Beyond the bar: taking on technologists

  • Clients will expect technology solutions from law firms
  • Firms will need to dedicate resources to developing tech
  • Changing business models will affect the value of individual practitioners

There is a lot of buzz around legal tech, and investment is pouring into start-up technology companies which promise to rip up existing business models. However, many law firms are beginning to realise that they may be in the best position to develop new solutions, given their expertise and client contacts. Some of the world’s biggest firms are investing in incubators across all fields of law, including intellectual property.

Increasingly, these are based on some form of machine learning. Examples include Bird & Bird’s Pattern patent intelligence software (see case study) and Patently, a patent analytics/visualisation tool that came out of EIP. “If you have a team with a goal, you can be quite agile and flexible in a law firm,” says one practitioner with experience of developing such tools, adding that, although there are thousands of IT solutions out there for business, if you can find a gap in the market, then “just producing a solution for one client can be worth it”.

Getting it right means new services for clients and new revenue opportunities for the firm. But even if successful, these projects also raise many questions for firms. How are such services paid for and charged to clients? What impact do they have on the traditional legal work and firm structure? Is it okay to hire IT consultants and have them sit with the patent lawyers, being fully part of the team and not a support service? What are their career opportunities? “We won’t need as many junior lawyers. We will need more technologists. The traditional legal pyramid structure is on the chopping block,” comments one practitioner.

As such services develop, more questions will emerge for individual practitioners too. Until now, individual practitioners have had a high market value because of their experience and client contacts, and the market is quite liquid. “The patent attorney role hasn’t changed that much and drafting is still largely a solo effort. There’s an element of ‘Let me be the genius!’ But that process will be pulled apart and put back together,” says one attorney. With more value in technology solutions, will IP practitioners (prosecutors or litigators) be less attractive to a competitor given that much of their value is locked in a server and has a fancy brand name? Or, on the contrary, will lawyers who have worked on such services be able to transfer those skills and experiences to new firms and increase their value?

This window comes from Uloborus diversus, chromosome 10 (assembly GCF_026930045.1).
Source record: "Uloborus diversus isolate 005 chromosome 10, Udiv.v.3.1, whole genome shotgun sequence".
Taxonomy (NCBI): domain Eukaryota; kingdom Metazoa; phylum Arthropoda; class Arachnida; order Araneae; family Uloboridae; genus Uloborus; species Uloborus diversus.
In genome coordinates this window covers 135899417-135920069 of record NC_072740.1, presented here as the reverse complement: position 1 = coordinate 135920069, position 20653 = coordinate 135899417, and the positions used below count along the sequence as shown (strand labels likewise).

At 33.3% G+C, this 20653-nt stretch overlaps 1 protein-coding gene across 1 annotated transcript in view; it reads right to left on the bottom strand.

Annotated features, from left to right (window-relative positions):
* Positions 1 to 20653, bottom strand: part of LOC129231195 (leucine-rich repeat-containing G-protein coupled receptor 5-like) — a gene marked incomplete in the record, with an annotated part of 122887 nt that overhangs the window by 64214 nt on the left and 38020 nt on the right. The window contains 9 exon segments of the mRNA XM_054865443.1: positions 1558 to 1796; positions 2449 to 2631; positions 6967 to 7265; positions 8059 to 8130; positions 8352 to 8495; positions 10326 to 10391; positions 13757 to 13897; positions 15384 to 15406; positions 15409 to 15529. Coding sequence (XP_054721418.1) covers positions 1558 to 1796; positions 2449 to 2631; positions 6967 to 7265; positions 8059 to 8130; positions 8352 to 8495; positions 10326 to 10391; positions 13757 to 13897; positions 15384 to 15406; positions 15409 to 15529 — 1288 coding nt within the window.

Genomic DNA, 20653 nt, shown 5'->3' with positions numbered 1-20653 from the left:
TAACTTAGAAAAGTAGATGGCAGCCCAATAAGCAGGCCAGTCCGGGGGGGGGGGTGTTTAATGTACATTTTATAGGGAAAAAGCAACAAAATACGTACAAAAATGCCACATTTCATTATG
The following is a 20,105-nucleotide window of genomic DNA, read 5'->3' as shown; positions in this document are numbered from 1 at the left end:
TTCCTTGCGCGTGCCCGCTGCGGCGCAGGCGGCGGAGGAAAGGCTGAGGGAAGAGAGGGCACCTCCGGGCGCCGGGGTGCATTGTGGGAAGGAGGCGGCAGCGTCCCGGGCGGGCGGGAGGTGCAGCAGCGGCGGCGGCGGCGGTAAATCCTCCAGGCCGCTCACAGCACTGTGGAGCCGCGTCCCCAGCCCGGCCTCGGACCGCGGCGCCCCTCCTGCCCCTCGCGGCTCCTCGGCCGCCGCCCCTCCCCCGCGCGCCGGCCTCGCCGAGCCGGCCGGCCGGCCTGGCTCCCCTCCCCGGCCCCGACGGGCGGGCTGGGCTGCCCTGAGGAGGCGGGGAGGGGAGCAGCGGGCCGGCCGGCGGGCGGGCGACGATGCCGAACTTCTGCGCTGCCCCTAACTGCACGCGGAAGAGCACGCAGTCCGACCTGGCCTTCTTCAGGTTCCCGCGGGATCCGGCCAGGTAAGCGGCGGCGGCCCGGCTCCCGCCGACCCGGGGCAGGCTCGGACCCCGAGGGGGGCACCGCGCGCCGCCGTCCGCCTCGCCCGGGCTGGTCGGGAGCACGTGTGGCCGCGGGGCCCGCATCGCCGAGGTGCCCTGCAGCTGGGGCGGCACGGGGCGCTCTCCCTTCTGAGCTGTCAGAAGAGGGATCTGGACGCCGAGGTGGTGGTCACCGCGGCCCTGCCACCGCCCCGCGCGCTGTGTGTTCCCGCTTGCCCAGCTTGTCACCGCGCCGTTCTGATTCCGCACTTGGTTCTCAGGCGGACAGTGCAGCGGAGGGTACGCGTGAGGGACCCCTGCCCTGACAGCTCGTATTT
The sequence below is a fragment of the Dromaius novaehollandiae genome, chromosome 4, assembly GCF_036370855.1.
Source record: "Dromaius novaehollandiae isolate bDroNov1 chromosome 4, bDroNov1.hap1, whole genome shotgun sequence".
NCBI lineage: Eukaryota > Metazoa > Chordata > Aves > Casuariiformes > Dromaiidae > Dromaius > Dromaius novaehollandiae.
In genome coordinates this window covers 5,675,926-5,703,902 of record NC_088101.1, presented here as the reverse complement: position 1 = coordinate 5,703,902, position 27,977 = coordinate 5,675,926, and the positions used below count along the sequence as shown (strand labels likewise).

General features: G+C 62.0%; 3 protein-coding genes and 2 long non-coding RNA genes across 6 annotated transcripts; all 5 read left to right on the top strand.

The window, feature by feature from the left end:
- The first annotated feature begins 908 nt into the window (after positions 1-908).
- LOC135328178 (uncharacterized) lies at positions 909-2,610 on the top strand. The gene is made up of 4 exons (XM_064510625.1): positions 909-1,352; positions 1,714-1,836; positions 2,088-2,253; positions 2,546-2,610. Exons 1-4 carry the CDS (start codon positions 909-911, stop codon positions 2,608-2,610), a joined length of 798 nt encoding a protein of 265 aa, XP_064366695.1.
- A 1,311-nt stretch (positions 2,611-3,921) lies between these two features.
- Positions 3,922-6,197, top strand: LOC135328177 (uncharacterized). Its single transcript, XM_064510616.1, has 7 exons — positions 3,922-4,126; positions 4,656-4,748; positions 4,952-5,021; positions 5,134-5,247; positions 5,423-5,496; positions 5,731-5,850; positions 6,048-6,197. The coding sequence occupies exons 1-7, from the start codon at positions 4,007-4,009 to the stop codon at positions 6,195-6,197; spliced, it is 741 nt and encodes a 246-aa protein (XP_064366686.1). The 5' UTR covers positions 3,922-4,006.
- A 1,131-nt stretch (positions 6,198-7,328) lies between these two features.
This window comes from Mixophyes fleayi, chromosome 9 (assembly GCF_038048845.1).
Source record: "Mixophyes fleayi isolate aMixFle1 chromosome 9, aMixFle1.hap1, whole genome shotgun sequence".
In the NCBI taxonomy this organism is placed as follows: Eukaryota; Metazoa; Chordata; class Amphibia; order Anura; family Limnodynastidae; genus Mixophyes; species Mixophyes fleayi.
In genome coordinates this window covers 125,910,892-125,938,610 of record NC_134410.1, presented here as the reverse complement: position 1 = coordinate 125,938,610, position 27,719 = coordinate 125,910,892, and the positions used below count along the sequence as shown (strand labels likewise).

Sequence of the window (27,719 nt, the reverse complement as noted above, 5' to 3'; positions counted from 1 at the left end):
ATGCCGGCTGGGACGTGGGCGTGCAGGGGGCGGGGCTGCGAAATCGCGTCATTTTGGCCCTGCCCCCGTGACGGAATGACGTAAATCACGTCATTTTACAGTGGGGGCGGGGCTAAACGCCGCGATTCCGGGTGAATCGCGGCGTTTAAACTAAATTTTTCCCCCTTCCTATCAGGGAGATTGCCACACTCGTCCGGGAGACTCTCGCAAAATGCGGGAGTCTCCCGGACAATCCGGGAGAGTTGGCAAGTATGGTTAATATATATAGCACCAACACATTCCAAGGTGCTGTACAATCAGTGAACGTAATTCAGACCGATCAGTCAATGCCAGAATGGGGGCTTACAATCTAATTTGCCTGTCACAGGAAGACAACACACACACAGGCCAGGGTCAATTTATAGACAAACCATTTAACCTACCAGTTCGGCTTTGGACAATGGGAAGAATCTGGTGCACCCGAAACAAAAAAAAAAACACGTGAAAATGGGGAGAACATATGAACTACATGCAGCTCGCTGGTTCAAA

Finally, as technology services take off, firms will have to make decisions about how to monetise them. One option is simply to divest them, as Gevers did with the patent validation and Patent Cooperation Treaty provider Valipat in 2012, or Zacco did with IP management software Ipendo, which was sold to CPA Global in 2011. If firms decide to keep the technology in-house, do they license it to other firms or clients, and if so to what extent? Just as with other businesses, there will be difficult decisions to make about balancing maintaining market advantage on one hand and extracting maximum value from your investment on the other. “Do you embrace the open source model and share the platform with key clients?” asks one observer, adding: “Are law firms comfortable with that level of visibility?”

Case study: Bird & Bird’s pattern

It was while working on big arbitrations in the telecoms industry, potentially involving tens of thousands of patents, that Bird & Bird associate Matthew Noble realised, as he says, “the old way of doing things was no longer good enough”. The patent lawyers knew the law and the technology, but didn’t have all the data – and companies offering patent analytics could not offer enough detail or flexibility to stand up to interrogation in court.

Noble, a natural science graduate with an interest in software, worked with a friend to develop a blueprint and then hired an IT consultant to build a software product that did exactly what was needed. When this delivered good results, the tool was expanded, added to the firm’s package of client solutions and given a brand name, Pattern. It now boasts several full-time staff and is up for a FT Innovative Lawyers Award.

“Lawyers are not typically technologists,” says Noble. But, he adds, times are changing: “Today it would be so much easier to do. Across the legal industry, people have come round to the idea of innovation. When clients demand it, law firms have to do it.”

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